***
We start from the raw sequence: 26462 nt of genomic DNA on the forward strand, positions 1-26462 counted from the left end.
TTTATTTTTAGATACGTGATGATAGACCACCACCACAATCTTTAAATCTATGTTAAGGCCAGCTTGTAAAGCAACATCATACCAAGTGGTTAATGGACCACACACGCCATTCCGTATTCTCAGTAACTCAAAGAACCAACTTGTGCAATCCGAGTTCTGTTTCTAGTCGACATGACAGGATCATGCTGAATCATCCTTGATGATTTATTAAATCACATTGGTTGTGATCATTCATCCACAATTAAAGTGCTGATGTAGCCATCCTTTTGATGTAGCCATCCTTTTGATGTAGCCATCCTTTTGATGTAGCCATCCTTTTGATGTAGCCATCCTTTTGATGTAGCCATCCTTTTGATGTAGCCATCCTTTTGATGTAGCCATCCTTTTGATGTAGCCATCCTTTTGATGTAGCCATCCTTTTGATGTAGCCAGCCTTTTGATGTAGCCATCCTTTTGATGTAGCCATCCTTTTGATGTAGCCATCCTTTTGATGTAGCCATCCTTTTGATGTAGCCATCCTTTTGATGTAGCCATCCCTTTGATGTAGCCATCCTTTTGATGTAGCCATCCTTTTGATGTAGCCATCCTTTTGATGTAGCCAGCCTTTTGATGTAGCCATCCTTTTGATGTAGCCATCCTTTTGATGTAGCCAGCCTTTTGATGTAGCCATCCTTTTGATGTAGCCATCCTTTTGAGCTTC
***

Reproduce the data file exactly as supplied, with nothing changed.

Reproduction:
We start from the raw sequence: 26462 nt of genomic DNA on the forward strand, positions 1-26462 counted from the left end.
TTTATTTTTAGATACGTGATGATAGACCACCACCACAATCTTTAAATCTATGTTAAGGCCAGCTTGTAAAGCAACATCATACCAAGTGGTTAATGGACCACACACGCCATTCCGTATTCTCAGTAACTCAAAGAACCAACTTGTGCAATCCGAGTTCTGTTTCTAGTCGACATGACAGGATCATGCTGAATCATCCTTGATGATTTATTAAATCACATTGGTTGTGATCATTCATCCACAATTAAAGTGCTGATGTAGCCATCCTTTTGATGTAGCCATCCTTTTGATGTAGCCATCCTTTTGATGTAGCCATCCTTTTGATGTAGCCATCCTTTTGATGTAGCCATCCTTTTGATGTAGCCATCCTTTTGATGTAGCCATCCTTTTGATGTAGCCATCCTTTTGATGTAGCCATCCTTTTGATGTAGCCAGCCTTTTGATGTAGCCATCCTTTTGATGTAGCCATCCTTTTGATGTAGCCATCCTTTTGATGTAGCCATCCTTTTGATGTAGCCATCCTTTTGATGTAGCCATCCCTTTGATGTAGCCATCCTTTTGATGTAGCCATCCTTTTGATGTAGCCATCCTTTTGATGTAGCCAGCCTTTTGATGTAGCCATCCTTTTGATGTAGCCATCCTTTTGATGTAGCCAGCCTTTTGATGTAGCCATCCTTTTGATGTAGCCATCCTTTTGAGCTTC